Wail

dory

What Little Bulb do is create fun. In Wail, two performers bumble exuberantly round BAC’s Council Chamber, singing songs and espousing facts about whales, and a little about humans, too. It’s all very silly, something bright on a grey Thursday evening. But what Little Bulb do amidst all the silliness is create glimpses of absolute magic.

Wail is a weird bundle, more like a jam session between nerdy marine biologists than a performance. While it is bubbling over with joy and top whale puns, it straddles the lines between art, science and song a bit awkwardly, with not quite enough science to make it feel like there’s the substance to really pack out the hour. There’s something charming about the Emotional Finale being so utterly ridiculous that even the company can’t contain their giggles, and it is just so purely, innocently enjoyable throughout that it’s point or purpose doesn’t so much matter. Wail is made and played for japes, it’s just a bit too chaotic to feel completely coherent.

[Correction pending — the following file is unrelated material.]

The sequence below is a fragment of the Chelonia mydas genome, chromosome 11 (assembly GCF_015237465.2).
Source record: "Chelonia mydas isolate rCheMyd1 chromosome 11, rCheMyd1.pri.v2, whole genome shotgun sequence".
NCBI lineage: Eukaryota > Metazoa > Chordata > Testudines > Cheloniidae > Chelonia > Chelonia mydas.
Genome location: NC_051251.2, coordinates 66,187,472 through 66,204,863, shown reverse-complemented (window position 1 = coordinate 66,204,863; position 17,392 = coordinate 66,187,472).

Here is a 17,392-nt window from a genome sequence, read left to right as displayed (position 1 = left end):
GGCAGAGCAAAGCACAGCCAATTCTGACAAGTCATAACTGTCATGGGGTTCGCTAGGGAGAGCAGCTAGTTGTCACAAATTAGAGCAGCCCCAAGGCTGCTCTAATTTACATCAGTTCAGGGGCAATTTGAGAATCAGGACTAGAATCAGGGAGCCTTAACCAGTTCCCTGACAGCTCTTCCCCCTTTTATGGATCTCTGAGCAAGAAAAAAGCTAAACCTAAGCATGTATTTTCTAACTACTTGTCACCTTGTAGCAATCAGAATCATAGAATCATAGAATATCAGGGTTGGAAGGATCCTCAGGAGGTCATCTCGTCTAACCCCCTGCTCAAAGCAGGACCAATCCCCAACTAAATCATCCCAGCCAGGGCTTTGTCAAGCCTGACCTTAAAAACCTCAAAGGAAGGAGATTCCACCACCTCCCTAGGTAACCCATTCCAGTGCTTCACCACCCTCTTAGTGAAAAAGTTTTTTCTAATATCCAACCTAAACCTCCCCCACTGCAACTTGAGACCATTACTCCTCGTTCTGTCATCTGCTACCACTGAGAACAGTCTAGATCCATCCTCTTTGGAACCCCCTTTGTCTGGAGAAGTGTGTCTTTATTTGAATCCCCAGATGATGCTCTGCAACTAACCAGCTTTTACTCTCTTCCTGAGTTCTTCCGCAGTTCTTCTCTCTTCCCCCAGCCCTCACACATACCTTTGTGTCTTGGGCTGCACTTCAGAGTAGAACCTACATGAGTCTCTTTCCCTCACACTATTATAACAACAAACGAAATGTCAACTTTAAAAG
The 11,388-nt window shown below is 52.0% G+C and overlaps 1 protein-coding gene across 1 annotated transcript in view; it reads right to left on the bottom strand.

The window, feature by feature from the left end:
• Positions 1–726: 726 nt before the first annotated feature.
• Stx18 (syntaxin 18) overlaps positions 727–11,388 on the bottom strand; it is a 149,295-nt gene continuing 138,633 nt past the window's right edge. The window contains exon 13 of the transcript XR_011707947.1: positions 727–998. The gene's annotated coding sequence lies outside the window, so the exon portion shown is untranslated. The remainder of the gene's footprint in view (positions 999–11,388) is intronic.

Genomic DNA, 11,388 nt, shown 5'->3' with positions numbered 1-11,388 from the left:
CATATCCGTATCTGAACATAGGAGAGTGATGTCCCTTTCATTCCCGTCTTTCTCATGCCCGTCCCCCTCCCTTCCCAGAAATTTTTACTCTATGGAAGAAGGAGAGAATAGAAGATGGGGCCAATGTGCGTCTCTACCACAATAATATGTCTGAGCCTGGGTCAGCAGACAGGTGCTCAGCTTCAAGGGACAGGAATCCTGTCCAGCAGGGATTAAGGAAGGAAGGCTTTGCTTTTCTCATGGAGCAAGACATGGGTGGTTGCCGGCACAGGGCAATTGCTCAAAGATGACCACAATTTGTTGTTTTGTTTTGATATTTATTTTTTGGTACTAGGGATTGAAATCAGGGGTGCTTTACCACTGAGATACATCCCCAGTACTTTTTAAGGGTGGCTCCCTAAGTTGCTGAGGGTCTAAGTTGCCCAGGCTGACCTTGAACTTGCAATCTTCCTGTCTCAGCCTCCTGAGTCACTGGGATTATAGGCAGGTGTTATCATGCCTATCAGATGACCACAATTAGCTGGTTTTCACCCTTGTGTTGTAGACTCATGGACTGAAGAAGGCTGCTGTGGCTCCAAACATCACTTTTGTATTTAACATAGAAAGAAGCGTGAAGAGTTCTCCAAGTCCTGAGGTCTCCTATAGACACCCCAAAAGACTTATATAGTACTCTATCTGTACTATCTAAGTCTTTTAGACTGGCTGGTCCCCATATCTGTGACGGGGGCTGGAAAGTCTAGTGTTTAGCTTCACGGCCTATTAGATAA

A very early song is an old Scottish folk song about going whale hunting, and it is haunting and beautiful in equal measure as Claire Beresford’s powerhouse voice fills the hall. Similarly to Tom Penn’s solo as Persephone in the previously adorable Orpheus, it is a proper held-in-the-palm-of-their-hand moment. The musical finale sees the duo dash around the stage playing instruments and building them into a looped song, with bubbles falling down on the stage and lights slowly fading. The sounds wash over you, mashing up the music that humans make and mimicking that of whales, and somehow it is like being all at sea, lost in darkness as the noise just washes over you. Whatever theatricality or clairty certain moments in Wail may lack, these points more than make up for it: these are their moments of magic.

Battersea Arts Centre

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